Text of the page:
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underground huglelkultur

 
kristina summer
Posts: 5
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Hello - I have a small garden in UK with heavy red clay that had been compacted by machinery before I moved in (what a nightmare).

I'd like to dig a composting pit perhaps 3 feet deep to fill with vegetation. I won't want to access this later - the idea is just to slowly work my way around the garden making these pits to get some much needed life in the soil.

I am stuck on the science bit. Should I get fungal life going first with underground hugelkultur type composting (tree branches/composted bark)? And would fungal growth happen down at the bottom of a cold clay pit?

I thought of putting the branches/woody stuff on the bottom half of the pit and then filling the rest with used organic straw/manure. However, would the heat from the decomposing straw/manure kill off the fungal growth developing (hopefully) on the woody stuff underneath?

I thought that once my pit gets activated and sinking into the ground, I'd top it up with kitchen waste type composting.

It seems that composting wood to get fugal growth is very different to traditional type composting of kitchen waste. In the woods with the deep spongy leafmould ground, there doesn't seem to be any worms amongst the years of falling leaves. However, when I've composted my kitchen waste there are worms and obvious insect life aplenty.

I'd really appreciate your opinions!

 
Jamie Heaney
Posts: 14
Location: Southern Maine
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We started doing this two years ago and the results are excellent this year.

Our situation was that, we terraced a hill with 3foot x 10foot rows. We only had around 6 inches of soil on top and then it was all pure sand and granite as a base, anywhere from 3feet to 10feet down. It was very hard to grow in, and required constant fertilizing and watering.

I've dug out a couple of these terraces, one at a time, 3feet deep. The first foot or so was filled with logs and sticks placed in tight, and then I covered it all with composting material. The top couple inches were then covered with soil and finished compost. I made sure to have at least 16inches of space from surface to log; I didn't want any issues with a pitchfork when aerating.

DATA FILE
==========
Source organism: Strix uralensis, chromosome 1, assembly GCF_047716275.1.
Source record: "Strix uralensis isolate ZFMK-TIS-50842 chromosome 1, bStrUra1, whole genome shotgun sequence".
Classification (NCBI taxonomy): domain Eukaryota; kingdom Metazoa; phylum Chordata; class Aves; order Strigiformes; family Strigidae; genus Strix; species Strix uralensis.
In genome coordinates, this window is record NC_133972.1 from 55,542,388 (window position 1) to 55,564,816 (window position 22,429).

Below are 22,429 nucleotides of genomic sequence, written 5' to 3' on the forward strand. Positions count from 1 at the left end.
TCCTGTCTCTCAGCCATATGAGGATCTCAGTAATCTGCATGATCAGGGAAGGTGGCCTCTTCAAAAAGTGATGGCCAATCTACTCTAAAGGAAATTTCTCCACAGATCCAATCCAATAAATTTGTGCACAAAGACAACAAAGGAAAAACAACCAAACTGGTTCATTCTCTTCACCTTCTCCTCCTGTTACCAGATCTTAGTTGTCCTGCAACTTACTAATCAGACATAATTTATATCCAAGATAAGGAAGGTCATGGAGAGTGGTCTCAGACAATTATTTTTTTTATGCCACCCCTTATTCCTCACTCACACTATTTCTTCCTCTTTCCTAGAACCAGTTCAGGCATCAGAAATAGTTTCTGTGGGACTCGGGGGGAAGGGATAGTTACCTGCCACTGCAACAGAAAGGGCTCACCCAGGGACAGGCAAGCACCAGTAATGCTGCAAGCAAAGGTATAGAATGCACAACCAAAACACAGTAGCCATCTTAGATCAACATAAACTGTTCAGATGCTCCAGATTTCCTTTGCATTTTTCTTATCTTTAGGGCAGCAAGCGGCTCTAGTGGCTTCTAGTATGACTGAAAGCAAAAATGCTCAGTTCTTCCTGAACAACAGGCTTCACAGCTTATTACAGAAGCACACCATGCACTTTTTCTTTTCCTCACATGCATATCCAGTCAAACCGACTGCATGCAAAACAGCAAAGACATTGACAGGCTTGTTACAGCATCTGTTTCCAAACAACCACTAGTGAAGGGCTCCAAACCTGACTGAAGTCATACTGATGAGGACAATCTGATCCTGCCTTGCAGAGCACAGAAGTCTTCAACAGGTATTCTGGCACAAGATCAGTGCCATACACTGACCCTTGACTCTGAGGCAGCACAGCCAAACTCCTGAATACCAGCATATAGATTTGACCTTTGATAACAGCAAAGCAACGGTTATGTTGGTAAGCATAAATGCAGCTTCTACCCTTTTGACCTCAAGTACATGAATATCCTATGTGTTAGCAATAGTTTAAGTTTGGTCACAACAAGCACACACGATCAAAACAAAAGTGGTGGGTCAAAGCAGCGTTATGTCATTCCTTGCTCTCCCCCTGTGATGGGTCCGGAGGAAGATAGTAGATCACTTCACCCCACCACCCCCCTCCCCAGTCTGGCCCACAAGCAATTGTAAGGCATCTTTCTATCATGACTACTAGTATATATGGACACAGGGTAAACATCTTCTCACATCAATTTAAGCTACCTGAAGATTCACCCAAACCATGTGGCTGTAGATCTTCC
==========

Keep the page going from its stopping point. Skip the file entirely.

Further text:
The ones that were made at least a year ago, were planted in this year. Everything is growing twice as large on those terraces, as opposed to our bad ones.

I know you see most people making hugelkultur mounds to take advantage of the north/south effect, but it definitely works to just dig a hole in the ground and fill it up. Composting and being patient for a year, meant we started out with fresh soil and there was a year for everything to balance.

Also, I've no idea about how the biodynamics would work out, or if this is pro/con growth for fungi or bacteria. We've just had good results with this.

Your idea sounded fine. You want the top to compost into soil over the year. But, the fungal growth and decomposition of the logs should hopefully take 10 years or more. The log sits there holding nutrients and moisture for what's above during dry spells, while it decays. I'd say the fungus gets there sooner or later.
 
John Elliott
pollinator
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I know exactly what you mean, Georgia is famous for its heavy red clay. On my particular plot, it can be found 6" to 12" below the surface, and as soon as I hit it I stop digging. I leave that to the worms and radishes. They have more energy to bore holes into the clay than I will ever have. I build my hugelkultur from the clay bed up, with well rotted wood, brush chippings, grass clippings, and leaf mulch, layered with whatever topsoil I was able to set aside while digging down to the clay.

Yes, heat can kill off fungal growth. You don't want to be burying a compost pile, as the heat-loving composting bacteria are going to outcompete the fungi. You can accomplish this by making sure the pile is low in nitrogen (greens). If you keep the amount of manure low, and the pile is mostly straw, then you can achieve a fungal dominated pile. The other thing that kills off fungi is lack of oxygen. If your pile of straw gets so wet that it begins to clump together and smell bad, then you have anaerobic conditions and the fungi are dying off. If you have chipped wood and lots of little twigs and branches in your pile, they will usually have enough surface irregularities so that the whole mass won't be sticking together and excluding oxygen.

Another way to keep up the fungal diversity is to collect mushroom that you come across and toss them onto your pile. There are many species of fungi and they each find their niche in the decomposition process. By adding lots of different kinds, you can be sure that all the niches are working to break down the organic matter in your pile and are making the nutrients available to the plants you want to grow.
 
I agree. Here's the link: https://richsoil.com/wood-heat.jsp
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